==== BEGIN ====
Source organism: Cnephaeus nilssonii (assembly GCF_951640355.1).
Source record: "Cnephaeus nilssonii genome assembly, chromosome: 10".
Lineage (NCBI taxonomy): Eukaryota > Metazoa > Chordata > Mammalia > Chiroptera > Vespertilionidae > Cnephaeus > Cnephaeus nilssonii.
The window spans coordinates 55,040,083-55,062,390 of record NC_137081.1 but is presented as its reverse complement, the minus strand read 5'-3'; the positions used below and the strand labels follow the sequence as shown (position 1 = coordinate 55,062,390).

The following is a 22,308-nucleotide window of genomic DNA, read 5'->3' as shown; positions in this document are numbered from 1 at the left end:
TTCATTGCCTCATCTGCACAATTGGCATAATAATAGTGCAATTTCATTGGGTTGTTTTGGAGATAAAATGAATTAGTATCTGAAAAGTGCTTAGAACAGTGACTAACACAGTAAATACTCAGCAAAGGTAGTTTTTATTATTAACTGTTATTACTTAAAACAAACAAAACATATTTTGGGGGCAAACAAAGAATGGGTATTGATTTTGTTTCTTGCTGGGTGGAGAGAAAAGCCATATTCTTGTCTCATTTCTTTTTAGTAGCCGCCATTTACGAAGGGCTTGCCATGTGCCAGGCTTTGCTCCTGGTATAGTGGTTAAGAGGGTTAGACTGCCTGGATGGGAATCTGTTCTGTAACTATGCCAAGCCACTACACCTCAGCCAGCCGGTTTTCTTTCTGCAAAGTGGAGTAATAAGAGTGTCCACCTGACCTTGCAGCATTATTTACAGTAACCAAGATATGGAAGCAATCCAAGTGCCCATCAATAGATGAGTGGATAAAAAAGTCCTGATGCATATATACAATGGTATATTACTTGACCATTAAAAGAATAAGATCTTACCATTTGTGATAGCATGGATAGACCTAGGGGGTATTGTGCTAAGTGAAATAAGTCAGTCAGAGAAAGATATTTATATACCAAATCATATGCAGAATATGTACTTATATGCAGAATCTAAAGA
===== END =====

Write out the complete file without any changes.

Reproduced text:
Source organism: Cnephaeus nilssonii (assembly GCF_951640355.1).
Source record: "Cnephaeus nilssonii genome assembly, chromosome: 10".
Lineage (NCBI taxonomy): Eukaryota > Metazoa > Chordata > Mammalia > Chiroptera > Vespertilionidae > Cnephaeus > Cnephaeus nilssonii.
The window spans coordinates 55,040,083-55,062,390 of record NC_137081.1 but is presented as its reverse complement, the minus strand read 5'-3'; the positions used below and the strand labels follow the sequence as shown (position 1 = coordinate 55,062,390).

The following is a 22,308-nucleotide window of genomic DNA, read 5'->3' as shown; positions in this document are numbered from 1 at the left end:
TTCATTGCCTCATCTGCACAATTGGCATAATAATAGTGCAATTTCATTGGGTTGTTTTGGAGATAAAATGAATTAGTATCTGAAAAGTGCTTAGAACAGTGACTAACACAGTAAATACTCAGCAAAGGTAGTTTTTATTATTAACTGTTATTACTTAAAACAAACAAAACATATTTTGGGGGCAAACAAAGAATGGGTATTGATTTTGTTTCTTGCTGGGTGGAGAGAAAAGCCATATTCTTGTCTCATTTCTTTTTAGTAGCCGCCATTTACGAAGGGCTTGCCATGTGCCAGGCTTTGCTCCTGGTATAGTGGTTAAGAGGGTTAGACTGCCTGGATGGGAATCTGTTCTGTAACTATGCCAAGCCACTACACCTCAGCCAGCCGGTTTTCTTTCTGCAAAGTGGAGTAATAAGAGTGTCCACCTGACCTTGCAGCATTATTTACAGTAACCAAGATATGGAAGCAATCCAAGTGCCCATCAATAGATGAGTGGATAAAAAAGTCCTGATGCATATATACAATGGTATATTACTTGACCATTAAAAGAATAAGATCTTACCATTTGTGATAGCATGGATAGACCTAGGGGGTATTGTGCTAAGTGAAATAAGTCAGTCAGAGAAAGATATTTATATACCAAATCATATGCAGAATATGTACTTATATGCAGAATCTAAAGA